Why Listen to Your Visitor?
by Minda Borun
The Franklin Institute and Museum Solutions
People often respond to an exhibit in ways that are difficult to predict. Testing the exhibit with visitors is vital in making the relationship between visitor and exhibit as effective as possible. An example of the value of front-end study at the USS Constitution Museum shows the value of understanding visitor preferences. In the summer of 2005, USSCM conducted a study of visitor preferences among three different voices in exhibit labels: contemporary questions, historical questions, and (simulated) quotes. One hundred visitors were interviewed for each of the three voices. The results revealed that 47% of visitors preferred quotes, 34% historical questions, and only 19% favored contemporary questions. Consequently, the simulated quotes were used in talk bubbles attached to ¾ life-sized cutouts of historical figures from the “Old Ironsides” crew. The next round of testing compared first person and third person voice. One hundred visitors were shown two labels: one first person, one third person attached to a life-sized cut-out figure. First person was preferred by 64% of visitors; third person by 36%. The reasons visitors preferred first person were: it is more personal, active, and allowed the visitor to connect with the story, and would appeal more to kids.
Without visitor input, even the clearest text or graphic may not work as one would expect. A recent device at the Franklin Institute was designed to teach visitors about the creation of mountains through the collision of tectonic plates. The visitor turns a crank on the device to move a series of “small land plates” along a conveyor belt, until they collide with a stationary “large land plate” and pile up against one another to form a mountain. In order for the activity to be repeated by another group, the small land plates need to be reset – taken down from their piled-up mountain formation and laid flat upon the conveyor belt. To make sure that this important step took place, the first line in the device’s operating instructions was “Use the handle to put the plates into place, flat on the conveyor belt.”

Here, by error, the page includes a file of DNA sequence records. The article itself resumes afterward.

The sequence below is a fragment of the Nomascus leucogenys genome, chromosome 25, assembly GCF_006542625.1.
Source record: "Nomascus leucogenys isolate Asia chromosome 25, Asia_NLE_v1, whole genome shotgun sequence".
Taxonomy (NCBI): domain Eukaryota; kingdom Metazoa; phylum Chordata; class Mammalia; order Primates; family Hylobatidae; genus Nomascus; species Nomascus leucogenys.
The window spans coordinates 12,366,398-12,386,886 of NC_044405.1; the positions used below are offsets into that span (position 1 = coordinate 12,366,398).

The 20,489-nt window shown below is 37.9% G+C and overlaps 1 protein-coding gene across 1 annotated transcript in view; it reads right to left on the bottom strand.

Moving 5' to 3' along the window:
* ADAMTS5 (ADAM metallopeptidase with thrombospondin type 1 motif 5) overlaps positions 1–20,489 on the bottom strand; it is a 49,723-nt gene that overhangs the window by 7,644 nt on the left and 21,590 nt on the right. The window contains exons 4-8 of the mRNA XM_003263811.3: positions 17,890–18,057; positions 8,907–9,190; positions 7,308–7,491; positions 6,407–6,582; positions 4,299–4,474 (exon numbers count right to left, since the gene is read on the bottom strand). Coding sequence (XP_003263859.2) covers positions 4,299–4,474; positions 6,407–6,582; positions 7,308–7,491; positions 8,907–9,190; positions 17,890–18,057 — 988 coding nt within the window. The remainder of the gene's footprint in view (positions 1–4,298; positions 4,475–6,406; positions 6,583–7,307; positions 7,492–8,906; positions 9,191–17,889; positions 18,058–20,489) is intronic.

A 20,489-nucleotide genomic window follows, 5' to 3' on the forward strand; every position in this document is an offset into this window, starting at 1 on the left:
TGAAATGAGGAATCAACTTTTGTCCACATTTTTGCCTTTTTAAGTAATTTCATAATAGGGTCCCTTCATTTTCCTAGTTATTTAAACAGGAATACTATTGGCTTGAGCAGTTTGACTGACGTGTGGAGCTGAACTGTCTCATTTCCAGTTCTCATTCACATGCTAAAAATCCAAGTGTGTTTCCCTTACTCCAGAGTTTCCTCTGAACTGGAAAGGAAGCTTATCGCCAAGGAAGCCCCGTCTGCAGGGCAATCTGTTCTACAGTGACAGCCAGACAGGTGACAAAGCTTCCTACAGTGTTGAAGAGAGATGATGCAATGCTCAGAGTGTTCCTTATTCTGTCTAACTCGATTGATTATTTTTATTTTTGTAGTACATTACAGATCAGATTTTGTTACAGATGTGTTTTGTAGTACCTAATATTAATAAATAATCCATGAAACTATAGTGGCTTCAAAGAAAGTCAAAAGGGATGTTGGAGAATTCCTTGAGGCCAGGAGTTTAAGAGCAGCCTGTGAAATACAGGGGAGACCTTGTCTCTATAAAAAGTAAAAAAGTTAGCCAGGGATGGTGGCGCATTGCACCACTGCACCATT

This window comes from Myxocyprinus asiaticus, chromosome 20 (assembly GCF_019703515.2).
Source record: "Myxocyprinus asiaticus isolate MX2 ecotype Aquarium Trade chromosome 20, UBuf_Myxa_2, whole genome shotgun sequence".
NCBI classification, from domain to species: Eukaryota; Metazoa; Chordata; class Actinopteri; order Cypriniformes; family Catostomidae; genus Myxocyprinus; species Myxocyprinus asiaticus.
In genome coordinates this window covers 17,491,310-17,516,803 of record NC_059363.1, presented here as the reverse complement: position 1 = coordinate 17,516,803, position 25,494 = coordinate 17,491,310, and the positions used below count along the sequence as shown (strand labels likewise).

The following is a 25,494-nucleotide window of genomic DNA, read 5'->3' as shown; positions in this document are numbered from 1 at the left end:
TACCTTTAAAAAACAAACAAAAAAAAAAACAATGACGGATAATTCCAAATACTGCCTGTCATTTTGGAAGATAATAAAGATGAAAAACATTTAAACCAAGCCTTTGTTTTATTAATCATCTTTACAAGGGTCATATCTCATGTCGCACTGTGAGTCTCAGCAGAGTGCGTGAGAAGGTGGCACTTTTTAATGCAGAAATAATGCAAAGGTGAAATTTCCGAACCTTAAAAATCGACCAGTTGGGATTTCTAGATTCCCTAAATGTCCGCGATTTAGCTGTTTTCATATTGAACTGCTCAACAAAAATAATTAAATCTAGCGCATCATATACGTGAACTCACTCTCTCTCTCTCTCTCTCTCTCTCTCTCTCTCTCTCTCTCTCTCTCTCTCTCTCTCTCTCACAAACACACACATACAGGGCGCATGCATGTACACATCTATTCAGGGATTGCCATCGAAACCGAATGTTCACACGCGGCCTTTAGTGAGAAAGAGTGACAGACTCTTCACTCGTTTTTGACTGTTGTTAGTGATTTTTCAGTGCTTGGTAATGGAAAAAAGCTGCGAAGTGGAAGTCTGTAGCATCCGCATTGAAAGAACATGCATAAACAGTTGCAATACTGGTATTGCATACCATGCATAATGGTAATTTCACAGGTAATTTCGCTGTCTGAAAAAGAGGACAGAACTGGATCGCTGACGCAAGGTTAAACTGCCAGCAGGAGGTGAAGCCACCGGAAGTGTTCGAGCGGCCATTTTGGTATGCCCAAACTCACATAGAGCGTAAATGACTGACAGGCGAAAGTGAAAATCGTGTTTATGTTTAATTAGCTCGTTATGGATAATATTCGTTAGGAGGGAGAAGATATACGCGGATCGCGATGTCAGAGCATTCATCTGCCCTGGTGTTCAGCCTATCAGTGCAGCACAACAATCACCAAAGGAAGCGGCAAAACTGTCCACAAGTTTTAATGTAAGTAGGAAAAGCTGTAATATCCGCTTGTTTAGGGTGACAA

This seemingly clear direction became a major point of confusion due to an interesting twist: almost all of the visitors reset the small plates themselves AFTER creating a mountain. As a result, the following group was presented with the activity all set and ready to go, rendering the first direction unnecessary. Its presence became a significant source of confusion; many visitors did not know what it meant. Consequently, the instruction was changed to read, “make sure the small plates are flat on the table, or pull the handle to reset them,” which solved the problem.
Early visitor testing of a prototype exhibit often provides designers with insights into human behavior that would otherwise have remained unknown. In a device designed for an electricity exhibit at The Franklin Institute visitors were instructed to place one of their hands on a large metal sphere, while touching a metal object with the other hand. Unfortunately, the shock produced by the sphere proved more interesting than the intended activity, and kids spent most of the testing period shocking themselves and one another. It was realized that interaction with their peers, was part of what made the shock so much fun. This insight allowed the designers to create a more interesting activity. They instructed participants to hold hands and form a chain, with the person on one end touching the sphere and the person on the other end touching a metal object. The group could then observe how electricity flowed through the human chain. Participants still shocked one another, but their urge to interact was harnessed to make the experience more informative.
Many unexpected things can happen during an exhibit’s transition from the early prototype stage to its final form that could cause problems with visitors’ experience, understanding, and even safety. The only way to track such problems is through remedial evaluation, testing the final version, after it is installed. Also, when an activity is surrounded by the exhibit’s other devices and activities, the context is very different from the prototyping room. Thus, visitors can have very different reactions to different stages of the same activity.
One activity designed for The Franklin Institute’s Amazing Machine exhibit involved spinning a large dial to play a tune). During the prototype stage, instructions for this activity were written on a white board and placed on a stand near the activity. Once the final version was installed in the museum, the instructions were placed on a plaque affixed to the device itself, close to the dial. So close, in fact, that visitors hurt their knuckles on the edge of the plaque when they turned the dial. This danger was exposed during a remedial evaluation interview, and was subsequently remedied.
A visitor’s perspective is key to creating an exhibit that is effective, educational, and fun for its intended audience. Human behavior is often surprising, and the developers of an exhibit cannot predict how the public will react. Since individual minds work very differently, a developer’s views and understanding of a concept – its nuances, its jargon – may be completely alien to a novice visitor. By listening to the visitor, developers can catch unexpected behavior that affect the exhibit, gain insight into human psychology and make use of it, and fix any problems that emerge as the device evolves.